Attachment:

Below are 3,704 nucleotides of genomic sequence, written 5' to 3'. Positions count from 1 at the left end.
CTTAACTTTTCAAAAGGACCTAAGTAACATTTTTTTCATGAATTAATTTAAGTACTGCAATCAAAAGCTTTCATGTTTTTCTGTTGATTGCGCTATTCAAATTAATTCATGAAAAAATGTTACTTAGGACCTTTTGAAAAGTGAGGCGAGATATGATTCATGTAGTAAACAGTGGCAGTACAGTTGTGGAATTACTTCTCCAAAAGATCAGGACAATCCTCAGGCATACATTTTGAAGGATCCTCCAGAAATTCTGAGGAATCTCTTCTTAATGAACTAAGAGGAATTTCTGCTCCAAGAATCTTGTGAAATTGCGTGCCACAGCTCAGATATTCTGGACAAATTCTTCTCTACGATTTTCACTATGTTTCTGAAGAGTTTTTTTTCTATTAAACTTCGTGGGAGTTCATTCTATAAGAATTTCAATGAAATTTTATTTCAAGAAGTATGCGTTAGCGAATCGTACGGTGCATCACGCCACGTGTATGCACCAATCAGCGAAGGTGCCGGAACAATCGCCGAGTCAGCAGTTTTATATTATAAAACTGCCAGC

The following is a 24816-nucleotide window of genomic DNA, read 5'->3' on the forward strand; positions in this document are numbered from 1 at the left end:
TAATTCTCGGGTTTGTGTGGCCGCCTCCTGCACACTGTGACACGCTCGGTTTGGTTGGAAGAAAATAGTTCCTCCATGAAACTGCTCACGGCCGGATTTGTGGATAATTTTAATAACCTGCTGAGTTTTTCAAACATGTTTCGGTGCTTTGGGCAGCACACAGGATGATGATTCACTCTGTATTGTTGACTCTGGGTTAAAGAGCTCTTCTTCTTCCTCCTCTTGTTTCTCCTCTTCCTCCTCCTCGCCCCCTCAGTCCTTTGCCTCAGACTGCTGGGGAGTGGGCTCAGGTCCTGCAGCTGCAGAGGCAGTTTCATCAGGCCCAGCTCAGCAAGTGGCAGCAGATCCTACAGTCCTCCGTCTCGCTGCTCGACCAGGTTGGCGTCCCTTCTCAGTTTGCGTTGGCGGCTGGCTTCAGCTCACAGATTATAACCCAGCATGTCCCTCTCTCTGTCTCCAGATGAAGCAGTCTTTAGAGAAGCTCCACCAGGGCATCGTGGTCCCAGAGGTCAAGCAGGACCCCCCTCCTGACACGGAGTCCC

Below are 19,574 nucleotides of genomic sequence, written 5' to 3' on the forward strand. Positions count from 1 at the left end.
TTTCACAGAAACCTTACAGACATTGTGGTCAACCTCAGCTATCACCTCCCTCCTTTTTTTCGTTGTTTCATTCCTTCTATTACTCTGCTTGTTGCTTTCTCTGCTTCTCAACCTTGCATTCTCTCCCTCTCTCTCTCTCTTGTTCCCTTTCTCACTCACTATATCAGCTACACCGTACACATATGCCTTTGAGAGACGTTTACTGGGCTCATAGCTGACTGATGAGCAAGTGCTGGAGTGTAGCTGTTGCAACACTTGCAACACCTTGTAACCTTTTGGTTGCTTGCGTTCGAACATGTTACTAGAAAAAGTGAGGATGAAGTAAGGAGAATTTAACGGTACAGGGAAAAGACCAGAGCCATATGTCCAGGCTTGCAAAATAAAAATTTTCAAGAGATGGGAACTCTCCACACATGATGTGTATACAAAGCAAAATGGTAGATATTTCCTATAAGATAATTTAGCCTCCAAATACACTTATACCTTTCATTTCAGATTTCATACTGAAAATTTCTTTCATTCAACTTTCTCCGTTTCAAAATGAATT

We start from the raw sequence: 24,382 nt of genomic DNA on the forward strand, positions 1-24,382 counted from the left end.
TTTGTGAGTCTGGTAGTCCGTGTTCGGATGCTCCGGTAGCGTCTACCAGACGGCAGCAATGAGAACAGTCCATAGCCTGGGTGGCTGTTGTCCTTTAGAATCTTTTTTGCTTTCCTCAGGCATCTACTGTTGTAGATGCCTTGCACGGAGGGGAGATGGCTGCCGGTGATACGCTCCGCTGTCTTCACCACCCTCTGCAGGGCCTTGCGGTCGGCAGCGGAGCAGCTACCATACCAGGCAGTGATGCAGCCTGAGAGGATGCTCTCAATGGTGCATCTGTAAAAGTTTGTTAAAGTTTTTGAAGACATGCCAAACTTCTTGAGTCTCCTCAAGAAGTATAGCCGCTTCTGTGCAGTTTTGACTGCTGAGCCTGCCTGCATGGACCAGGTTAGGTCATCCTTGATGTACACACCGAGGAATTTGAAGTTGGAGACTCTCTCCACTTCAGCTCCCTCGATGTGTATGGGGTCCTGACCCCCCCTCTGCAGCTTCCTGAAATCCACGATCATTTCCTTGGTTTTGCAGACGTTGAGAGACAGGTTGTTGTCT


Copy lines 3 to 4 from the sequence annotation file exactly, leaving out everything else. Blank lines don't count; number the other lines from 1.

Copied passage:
The following is a 24816-nucleotide window of genomic DNA, read 5'->3' on the forward strand; positions in this document are numbered from 1 at the left end:
TAATTCTCGGGTTTGTGTGGCCGCCTCCTGCACACTGTGACACGCTCGGTTTGGTTGGAAGAAAATAGTTCCTCCATGAAACTGCTCACGGCCGGATTTGTGGATAATTTTAATAACCTGCTGAGTTTTTCAAACATGTTTCGGTGCTTTGGGCAGCACACAGGATGATGATTCACTCTGTATTGTTGACTCTGGGTTAAAGAGCTCTTCTTCTTCCTCCTCTTGTTTCTCCTCTTCCTCCTCCTCGCCCCCTCAGTCCTTTGCCTCAGACTGCTGGGGAGTGGGCTCAGGTCCTGCAGCTGCAGAGGCAGTTTCATCAGGCCCAGCTCAGCAAGTGGCAGCAGATCCTACAGTCCTCCGTCTCGCTGCTCGACCAGGTTGGCGTCCCTTCTCAGTTTGCGTTGGCGGCTGGCTTCAGCTCACAGATTATAACCCAGCATGTCCCTCTCTCTGTCTCCAGATGAAGCAGTCTTTAGAGAAGCTCCACCAGGGCATCGTGGTCCCAGAGGTCAAGCAGGACCCCCCTCCTGACACGGAGTCCC